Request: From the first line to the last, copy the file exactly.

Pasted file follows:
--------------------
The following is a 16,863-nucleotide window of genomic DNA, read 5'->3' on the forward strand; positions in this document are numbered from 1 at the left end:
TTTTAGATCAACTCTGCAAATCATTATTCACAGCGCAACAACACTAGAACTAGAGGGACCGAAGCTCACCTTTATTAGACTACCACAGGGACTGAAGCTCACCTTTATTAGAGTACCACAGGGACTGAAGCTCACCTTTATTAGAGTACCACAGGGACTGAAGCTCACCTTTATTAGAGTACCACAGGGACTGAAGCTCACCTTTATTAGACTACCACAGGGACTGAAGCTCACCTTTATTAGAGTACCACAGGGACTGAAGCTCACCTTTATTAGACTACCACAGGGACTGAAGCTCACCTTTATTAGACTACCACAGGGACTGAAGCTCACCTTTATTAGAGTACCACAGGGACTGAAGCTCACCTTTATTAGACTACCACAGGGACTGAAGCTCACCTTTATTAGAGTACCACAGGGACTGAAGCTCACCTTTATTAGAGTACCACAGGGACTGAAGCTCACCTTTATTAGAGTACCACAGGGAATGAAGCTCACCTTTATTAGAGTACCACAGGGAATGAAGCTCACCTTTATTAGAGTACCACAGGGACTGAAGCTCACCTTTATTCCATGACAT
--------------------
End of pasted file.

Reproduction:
The following is a 16,863-nucleotide window of genomic DNA, read 5'->3' on the forward strand; positions in this document are numbered from 1 at the left end:
TTTTAGATCAACTCTGCAAATCATTATTCACAGCGCAACAACACTAGAACTAGAGGGACCGAAGCTCACCTTTATTAGACTACCACAGGGACTGAAGCTCACCTTTATTAGAGTACCACAGGGACTGAAGCTCACCTTTATTAGAGTACCACAGGGACTGAAGCTCACCTTTATTAGAGTACCACAGGGACTGAAGCTCACCTTTATTAGACTACCACAGGGACTGAAGCTCACCTTTATTAGAGTACCACAGGGACTGAAGCTCACCTTTATTAGACTACCACAGGGACTGAAGCTCACCTTTATTAGACTACCACAGGGACTGAAGCTCACCTTTATTAGAGTACCACAGGGACTGAAGCTCACCTTTATTAGACTACCACAGGGACTGAAGCTCACCTTTATTAGAGTACCACAGGGACTGAAGCTCACCTTTATTAGAGTACCACAGGGACTGAAGCTCACCTTTATTAGAGTACCACAGGGAATGAAGCTCACCTTTATTAGAGTACCACAGGGAATGAAGCTCACCTTTATTAGAGTACCACAGGGACTGAAGCTCACCTTTATTCCATGACAT